I'm Not Playing Games: Why Wittgenstein's Language-Games Fail to Defeat the Unity of Language
Cam Smith (Stanford University)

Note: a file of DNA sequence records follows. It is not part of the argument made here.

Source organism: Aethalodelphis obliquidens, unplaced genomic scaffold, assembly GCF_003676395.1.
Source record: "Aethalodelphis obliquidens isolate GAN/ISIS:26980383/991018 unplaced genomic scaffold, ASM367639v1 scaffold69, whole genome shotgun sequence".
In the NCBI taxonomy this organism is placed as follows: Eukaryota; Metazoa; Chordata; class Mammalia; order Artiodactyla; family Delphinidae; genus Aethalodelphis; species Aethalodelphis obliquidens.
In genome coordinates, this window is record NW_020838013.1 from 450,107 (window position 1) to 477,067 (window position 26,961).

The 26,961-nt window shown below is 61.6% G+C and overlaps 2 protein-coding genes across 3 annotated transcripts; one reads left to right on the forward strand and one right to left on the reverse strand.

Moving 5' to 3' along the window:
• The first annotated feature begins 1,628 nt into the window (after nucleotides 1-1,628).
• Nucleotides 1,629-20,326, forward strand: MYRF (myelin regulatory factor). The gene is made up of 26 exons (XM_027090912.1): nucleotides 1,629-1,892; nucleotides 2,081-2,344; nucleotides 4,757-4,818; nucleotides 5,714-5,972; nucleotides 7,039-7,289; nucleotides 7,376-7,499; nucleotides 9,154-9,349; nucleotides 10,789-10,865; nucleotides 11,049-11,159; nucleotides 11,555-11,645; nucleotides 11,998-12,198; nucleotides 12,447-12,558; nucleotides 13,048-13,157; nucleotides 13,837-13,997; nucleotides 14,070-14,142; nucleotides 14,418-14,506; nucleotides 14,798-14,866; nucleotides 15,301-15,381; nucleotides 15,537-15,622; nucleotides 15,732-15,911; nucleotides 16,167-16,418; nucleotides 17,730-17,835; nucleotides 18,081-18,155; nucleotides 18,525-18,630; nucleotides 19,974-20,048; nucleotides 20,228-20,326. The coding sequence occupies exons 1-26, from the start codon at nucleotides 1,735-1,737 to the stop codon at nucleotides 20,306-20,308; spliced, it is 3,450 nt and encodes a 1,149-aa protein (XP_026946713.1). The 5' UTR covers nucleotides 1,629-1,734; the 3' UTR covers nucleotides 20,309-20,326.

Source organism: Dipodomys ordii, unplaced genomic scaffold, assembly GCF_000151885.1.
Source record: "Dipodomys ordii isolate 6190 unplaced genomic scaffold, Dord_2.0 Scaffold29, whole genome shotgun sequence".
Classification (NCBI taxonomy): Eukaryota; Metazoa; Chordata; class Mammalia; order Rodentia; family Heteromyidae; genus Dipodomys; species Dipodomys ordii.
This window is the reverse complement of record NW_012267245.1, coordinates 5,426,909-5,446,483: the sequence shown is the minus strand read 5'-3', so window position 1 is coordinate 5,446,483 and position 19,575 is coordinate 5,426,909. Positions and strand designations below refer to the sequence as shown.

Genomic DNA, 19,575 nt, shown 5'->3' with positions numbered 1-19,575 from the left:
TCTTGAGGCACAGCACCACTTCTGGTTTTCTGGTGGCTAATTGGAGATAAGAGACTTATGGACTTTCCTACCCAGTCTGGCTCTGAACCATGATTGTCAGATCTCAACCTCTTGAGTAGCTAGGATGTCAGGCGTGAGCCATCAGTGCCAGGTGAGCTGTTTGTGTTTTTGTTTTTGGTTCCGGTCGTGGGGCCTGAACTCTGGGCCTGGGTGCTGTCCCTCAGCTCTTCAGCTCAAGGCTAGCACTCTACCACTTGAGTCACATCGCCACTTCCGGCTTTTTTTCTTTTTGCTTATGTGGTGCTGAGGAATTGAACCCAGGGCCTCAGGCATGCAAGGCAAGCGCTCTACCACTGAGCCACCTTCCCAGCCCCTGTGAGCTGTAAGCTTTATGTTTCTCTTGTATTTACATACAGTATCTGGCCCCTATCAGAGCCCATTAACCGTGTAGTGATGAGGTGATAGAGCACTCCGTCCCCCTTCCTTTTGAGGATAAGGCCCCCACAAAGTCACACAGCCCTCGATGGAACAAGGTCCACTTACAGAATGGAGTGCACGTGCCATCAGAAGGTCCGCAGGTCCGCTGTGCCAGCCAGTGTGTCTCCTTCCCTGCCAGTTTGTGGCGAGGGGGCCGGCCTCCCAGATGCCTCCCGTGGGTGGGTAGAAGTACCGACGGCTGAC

ABSTRACT: Ludwig Wittgenstein (1889-1951) has earned considerable notoriety for his potent challenges to what long stood as the most common and unproblematic of philosophical intuitions. For example, in his Philosophical Investigations, Wittgenstein famously attempts to undermine our likely assumption that, at least in principle, some unified account of what the word ‘language’ means must be available. Wittgenstein insists rather that, if we assume that there must be some unitary general account of what language is, then we are hindering our discovery of what language actually is. Wittgenstein tries to rectify this common apparent misunderstanding by using the unusual mechanics of an extremely basic language (or what he calls a “language-game”) to illustrate that some languages inevitably will frustrate all attempts to unveil a unified account of what language is. In this paper, I side with Rush Rhees, who denies that Wittgenstein’s language-games are effective in defeating the common view that a single unified account of language is unattainable. I outline three criticisms Rhees levels against Wittgenstein’s use of the notion of language-games. I then explain why I think that Rhees’ overall objection to Wittgenstein is correct.

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